About her past and what ill will come of it?
Angel questioned Tess.
Oh’ the same questions she should’ve asked,
But none came to that pure soul,
As every moment the rest of life she vowed,
To preserve the sanctity of their love.

What to do? What to do? To oneself, Angel asked.
Tess and Angel pushed through days,
Angel went to a nearby mill to learn,
The millers business for his future farm.
Tess engaged herself in kitchen work,
And in tears waited for Angel to return,
And he came back and saw her cook,
“You mustn’t work like this,
You are my wife not my servant” said he,
Indeed in name I am honored,
And don’t need anything more, said she,
What do you mean? Angel asked with no surprise,
Tess with all the strength and intelligence she can gather,
Told Angel holding her breath,
The respectability you looked for,
I didn’t have and told so long ago,
It is you who urged and urged,
Me to agree and she broke into sobs,
Any man but Angel Clare would’ve,
Had a melted heart in those sobs,
Like a vein of metal in a soft loam,
His logics deposited in his mind.

Tess lost her own cause,
When the matters of future generations came,
To Angel Clare’s view she agreed,
Oh’ what only hurts me now,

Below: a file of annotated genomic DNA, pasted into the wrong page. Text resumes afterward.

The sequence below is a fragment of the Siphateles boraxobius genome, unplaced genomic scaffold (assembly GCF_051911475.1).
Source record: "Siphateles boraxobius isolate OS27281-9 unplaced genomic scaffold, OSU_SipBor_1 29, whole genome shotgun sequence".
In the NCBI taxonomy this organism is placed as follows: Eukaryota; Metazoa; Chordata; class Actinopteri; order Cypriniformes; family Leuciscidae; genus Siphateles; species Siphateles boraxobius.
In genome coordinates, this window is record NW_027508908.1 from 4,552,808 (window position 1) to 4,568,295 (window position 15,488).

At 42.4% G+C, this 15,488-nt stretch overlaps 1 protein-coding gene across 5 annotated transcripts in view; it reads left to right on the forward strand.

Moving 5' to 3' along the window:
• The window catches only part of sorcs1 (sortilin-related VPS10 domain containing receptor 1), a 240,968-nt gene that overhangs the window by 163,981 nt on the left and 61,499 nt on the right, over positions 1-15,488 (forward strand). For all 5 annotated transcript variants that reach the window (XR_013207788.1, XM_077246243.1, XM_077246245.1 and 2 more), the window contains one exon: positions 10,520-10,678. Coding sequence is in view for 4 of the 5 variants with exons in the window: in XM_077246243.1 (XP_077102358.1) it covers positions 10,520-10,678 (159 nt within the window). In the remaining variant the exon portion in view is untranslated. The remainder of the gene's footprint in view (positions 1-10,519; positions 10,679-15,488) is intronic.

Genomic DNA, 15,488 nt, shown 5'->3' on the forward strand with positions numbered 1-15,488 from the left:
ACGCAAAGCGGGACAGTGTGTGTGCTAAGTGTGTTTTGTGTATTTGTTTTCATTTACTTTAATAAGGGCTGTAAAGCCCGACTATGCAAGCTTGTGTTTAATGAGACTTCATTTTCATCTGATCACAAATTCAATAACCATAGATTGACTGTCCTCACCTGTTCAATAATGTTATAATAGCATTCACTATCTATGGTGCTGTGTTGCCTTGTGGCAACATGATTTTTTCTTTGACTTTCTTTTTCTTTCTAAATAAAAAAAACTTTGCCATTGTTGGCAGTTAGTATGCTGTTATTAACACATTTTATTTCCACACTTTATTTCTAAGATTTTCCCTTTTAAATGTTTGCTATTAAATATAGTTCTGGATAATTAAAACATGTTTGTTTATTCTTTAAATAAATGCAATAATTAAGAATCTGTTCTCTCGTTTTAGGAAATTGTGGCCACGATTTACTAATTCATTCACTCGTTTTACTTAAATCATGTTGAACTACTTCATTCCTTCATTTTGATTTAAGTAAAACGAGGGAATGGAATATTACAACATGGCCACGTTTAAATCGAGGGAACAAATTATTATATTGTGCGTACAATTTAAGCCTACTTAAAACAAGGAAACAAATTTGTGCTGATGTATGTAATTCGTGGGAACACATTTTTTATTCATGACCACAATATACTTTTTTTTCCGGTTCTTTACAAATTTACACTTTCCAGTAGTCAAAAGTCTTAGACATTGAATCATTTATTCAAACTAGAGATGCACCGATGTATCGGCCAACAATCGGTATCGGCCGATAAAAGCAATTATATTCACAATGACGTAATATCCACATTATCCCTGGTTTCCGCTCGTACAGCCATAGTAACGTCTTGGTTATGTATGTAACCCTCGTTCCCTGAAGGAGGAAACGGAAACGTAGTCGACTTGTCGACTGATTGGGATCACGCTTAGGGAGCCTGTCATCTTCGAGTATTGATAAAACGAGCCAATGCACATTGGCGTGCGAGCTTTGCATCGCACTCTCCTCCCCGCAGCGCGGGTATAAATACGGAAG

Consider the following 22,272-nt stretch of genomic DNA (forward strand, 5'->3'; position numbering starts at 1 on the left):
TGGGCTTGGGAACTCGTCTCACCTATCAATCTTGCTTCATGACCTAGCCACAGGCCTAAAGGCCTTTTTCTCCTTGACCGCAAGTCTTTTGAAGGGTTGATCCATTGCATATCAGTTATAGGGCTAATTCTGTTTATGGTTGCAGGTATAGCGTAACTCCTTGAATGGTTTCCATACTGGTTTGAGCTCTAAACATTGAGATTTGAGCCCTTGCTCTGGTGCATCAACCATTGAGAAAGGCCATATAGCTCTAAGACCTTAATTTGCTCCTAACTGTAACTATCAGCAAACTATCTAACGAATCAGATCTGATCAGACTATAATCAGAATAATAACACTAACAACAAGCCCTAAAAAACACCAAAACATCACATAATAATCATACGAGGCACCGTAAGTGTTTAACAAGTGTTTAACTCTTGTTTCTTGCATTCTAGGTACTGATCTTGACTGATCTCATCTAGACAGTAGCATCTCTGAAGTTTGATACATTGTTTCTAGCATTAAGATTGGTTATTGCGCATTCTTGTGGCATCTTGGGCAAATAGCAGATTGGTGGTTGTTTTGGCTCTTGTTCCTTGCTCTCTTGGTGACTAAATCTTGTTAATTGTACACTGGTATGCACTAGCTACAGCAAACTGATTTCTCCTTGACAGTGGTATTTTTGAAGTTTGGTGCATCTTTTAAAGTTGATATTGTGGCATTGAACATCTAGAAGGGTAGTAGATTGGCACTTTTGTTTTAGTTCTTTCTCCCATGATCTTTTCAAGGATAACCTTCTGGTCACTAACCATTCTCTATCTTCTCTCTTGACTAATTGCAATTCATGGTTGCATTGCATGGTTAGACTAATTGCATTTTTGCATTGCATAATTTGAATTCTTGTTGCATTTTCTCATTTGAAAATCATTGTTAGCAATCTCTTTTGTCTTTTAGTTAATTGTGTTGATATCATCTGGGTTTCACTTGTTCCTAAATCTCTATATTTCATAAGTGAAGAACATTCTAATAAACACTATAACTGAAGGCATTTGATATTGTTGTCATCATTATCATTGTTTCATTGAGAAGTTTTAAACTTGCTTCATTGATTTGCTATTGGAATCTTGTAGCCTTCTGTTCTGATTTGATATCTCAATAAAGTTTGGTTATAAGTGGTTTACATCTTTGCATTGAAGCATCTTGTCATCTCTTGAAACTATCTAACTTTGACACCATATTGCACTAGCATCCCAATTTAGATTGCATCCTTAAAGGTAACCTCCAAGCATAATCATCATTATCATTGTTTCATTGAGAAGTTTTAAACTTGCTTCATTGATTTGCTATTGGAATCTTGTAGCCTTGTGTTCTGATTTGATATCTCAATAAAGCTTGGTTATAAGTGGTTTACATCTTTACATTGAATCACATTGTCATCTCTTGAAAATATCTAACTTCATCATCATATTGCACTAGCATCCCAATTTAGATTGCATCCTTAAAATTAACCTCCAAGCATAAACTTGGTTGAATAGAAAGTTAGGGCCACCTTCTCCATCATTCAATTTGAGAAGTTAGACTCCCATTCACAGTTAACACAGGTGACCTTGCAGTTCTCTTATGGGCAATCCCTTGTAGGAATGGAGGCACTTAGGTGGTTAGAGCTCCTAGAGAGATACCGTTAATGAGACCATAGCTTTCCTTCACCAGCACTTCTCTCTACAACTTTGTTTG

Will torture and kill me then, said she.
There were no more complaints,
And none were there to argue for their love,
Except on one occasion from Tess,
No advances from either to the other,
And for the one time for a kiss she wished,
Away he turned in unkindness,
The lips he once wished to kiss,
A kiss he always dreamt to fulfill,
Dissolved into thin air with the winter cold.

Irreconcilable became every word they said,
A future unbearable to think about,
Every bit of future he thought,
Filled with the purity of a virgin Tess,
Never he could imagine in a hoyden impure,
As every logic failed her in his mind.

In honesty Tess could not tell Angel to remain,
As his nightly somnambulistic raids,
Once took her to the nearby graveyard,
Which shook her beyond reason in belief,
For his own good and her safety,
That together they can’t stay.
O on that night in fate written,
When by strong influence,
Of some force disturbing,
Up to the chamber where Tess slept,
Angel Clare walked upstairs in his sleep.

Angel came near Tess and in sadness murmured,
‘Dead, dead, dead!’ “My poor Tess, my darling Tess,
So pure, so good and so true”.
Those words of affection in waking hours he withheld,
Filled her hungry heart and still like a doll she laid,
Waited to see what with her he was going to do.

“My wife, dead, dead!” said he,
As in a sheet Angle rolled Tess,
Like a dead body and out of the chamber carried,
Then for a moment he leaned with her against rails,
As if he was going to throw her downstairs,
But awake or asleep Tess’s confidence in him was deep,
She remained unmoved with a feeling of luxury,
Of Angel carrying her a second time in her life,
Than with any terror in her mind as she wished,
If they both could fall, how fit and how desirable.
But for her surprise he bended over and imprinted,
Upon her lips a kiss deep in her heart she felt.
Lips these days in daytime he scorned.

Angel in his sleepwalk, into the night carried Tess,
Towards the gushing river nearby,
Ah’ What Angel was dreaming Tess understood,
That old fateful Sunday morning when he carried,
All the dairymaids across the flooded roads,